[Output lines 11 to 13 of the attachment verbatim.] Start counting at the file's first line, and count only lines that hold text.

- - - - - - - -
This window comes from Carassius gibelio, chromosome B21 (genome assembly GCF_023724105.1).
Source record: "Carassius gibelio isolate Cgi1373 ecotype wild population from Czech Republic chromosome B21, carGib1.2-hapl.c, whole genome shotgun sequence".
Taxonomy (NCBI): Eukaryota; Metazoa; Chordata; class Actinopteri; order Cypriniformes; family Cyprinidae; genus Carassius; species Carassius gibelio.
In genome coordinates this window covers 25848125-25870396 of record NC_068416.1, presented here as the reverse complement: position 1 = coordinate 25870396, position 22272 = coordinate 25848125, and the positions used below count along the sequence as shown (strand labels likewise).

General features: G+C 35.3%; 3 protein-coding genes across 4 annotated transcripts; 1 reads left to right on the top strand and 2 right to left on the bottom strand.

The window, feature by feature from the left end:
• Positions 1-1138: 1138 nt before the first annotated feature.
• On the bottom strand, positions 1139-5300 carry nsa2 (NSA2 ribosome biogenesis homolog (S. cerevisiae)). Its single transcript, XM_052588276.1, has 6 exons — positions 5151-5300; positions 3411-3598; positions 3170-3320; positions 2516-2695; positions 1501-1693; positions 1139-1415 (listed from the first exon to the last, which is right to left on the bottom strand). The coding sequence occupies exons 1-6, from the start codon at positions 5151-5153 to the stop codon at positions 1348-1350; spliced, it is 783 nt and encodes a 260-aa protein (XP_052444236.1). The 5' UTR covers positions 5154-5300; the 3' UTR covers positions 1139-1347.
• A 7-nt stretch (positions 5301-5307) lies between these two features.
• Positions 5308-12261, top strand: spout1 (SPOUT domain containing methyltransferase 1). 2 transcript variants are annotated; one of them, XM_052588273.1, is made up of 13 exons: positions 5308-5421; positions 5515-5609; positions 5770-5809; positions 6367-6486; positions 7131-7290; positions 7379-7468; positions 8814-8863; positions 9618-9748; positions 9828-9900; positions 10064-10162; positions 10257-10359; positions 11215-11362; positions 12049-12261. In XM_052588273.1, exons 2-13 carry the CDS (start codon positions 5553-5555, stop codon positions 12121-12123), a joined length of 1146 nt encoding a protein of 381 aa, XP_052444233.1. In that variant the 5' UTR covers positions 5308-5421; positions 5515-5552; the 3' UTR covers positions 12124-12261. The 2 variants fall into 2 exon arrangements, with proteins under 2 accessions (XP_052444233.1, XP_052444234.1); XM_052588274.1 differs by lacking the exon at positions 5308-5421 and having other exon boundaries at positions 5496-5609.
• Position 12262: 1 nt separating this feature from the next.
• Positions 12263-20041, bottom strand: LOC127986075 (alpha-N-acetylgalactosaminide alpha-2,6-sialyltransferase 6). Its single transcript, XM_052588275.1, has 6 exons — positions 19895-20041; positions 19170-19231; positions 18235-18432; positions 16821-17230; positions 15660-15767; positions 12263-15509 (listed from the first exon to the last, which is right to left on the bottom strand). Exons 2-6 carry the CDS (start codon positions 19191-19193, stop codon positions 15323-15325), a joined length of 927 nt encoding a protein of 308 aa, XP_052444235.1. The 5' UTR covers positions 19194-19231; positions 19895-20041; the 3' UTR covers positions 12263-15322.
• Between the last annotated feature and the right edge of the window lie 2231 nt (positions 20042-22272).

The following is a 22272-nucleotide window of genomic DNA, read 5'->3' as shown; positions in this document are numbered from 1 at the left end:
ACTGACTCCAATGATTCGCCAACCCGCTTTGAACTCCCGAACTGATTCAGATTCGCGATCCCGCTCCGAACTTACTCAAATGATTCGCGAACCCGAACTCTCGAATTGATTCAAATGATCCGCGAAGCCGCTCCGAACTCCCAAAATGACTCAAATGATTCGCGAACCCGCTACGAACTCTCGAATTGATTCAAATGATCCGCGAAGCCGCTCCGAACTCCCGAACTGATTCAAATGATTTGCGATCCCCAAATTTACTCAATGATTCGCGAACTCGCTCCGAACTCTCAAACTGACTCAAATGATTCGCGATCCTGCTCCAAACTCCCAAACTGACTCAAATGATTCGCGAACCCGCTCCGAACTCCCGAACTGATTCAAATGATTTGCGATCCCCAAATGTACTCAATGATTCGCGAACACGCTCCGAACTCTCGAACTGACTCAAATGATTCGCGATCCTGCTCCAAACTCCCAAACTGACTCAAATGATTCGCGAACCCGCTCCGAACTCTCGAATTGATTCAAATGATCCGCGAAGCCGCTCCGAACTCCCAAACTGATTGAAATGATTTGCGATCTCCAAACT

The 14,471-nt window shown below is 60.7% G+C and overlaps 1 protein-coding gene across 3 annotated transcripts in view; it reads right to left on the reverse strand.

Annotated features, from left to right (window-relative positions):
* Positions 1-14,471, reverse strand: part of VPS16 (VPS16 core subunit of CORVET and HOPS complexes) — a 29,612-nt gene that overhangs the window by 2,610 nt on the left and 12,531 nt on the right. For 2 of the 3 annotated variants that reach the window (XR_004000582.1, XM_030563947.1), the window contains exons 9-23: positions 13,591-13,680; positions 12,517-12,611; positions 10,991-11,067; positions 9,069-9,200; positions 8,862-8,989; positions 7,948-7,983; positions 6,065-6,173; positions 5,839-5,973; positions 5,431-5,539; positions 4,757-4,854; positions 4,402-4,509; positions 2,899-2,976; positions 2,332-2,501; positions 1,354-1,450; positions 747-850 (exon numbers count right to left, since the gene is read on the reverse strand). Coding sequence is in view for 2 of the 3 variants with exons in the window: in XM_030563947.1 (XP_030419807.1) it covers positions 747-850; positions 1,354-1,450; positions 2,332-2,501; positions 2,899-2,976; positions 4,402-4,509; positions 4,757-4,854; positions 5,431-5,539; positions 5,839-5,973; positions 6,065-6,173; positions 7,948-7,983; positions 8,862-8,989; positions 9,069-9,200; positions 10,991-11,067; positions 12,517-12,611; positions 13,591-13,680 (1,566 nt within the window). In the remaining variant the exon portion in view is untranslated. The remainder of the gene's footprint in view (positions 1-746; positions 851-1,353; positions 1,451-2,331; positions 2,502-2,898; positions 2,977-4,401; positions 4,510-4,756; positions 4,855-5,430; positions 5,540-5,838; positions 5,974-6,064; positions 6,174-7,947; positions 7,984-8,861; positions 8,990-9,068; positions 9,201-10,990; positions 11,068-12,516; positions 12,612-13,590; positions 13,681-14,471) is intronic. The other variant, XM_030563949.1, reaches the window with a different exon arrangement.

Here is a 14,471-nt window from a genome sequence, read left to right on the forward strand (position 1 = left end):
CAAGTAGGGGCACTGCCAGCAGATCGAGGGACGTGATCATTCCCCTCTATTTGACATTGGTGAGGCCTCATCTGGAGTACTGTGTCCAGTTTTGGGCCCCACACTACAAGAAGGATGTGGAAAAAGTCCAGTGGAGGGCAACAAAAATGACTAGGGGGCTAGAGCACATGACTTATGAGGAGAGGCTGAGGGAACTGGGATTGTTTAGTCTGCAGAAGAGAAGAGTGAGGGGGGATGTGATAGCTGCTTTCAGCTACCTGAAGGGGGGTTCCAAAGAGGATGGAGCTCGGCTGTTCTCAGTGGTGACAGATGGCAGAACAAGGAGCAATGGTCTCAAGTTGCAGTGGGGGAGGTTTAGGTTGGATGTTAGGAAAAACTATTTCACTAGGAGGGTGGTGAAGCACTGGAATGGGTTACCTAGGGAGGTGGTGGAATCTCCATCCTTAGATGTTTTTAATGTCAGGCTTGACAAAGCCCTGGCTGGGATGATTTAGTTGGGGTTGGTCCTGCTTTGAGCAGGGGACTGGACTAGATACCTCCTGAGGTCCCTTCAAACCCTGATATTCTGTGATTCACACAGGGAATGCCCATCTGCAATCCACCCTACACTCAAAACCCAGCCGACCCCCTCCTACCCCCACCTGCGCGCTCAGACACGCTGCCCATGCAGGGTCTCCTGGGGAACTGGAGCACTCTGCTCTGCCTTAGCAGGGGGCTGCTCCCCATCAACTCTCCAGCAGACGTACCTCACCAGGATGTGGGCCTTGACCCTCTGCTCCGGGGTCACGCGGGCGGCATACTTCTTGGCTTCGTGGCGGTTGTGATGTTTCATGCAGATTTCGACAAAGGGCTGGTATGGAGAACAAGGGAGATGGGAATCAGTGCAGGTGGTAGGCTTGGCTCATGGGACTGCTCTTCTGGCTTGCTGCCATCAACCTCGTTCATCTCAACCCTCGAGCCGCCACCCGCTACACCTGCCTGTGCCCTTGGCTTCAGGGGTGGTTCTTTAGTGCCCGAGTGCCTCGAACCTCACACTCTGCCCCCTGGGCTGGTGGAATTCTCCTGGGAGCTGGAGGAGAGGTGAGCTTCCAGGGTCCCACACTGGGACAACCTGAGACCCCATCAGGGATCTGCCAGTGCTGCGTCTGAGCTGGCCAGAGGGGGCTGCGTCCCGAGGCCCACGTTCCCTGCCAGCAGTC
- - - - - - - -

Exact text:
• Position 12262: 1 nt separating this feature from the next.
• Positions 12263-20041, bottom strand: LOC127986075 (alpha-N-acetylgalactosaminide alpha-2,6-sialyltransferase 6). Its single transcript, XM_052588275.1, has 6 exons — positions 19895-20041; positions 19170-19231; positions 18235-18432; positions 16821-17230; positions 15660-15767; positions 12263-15509 (listed from the first exon to the last, which is right to left on the bottom strand). Exons 2-6 carry the CDS (start codon positions 19191-19193, stop codon positions 15323-15325), a joined length of 927 nt encoding a protein of 308 aa, XP_052444235.1. The 5' UTR covers positions 19194-19231; positions 19895-20041; the 3' UTR covers positions 12263-15322.
• Between the last annotated feature and the right edge of the window lie 2231 nt (positions 20042-22272).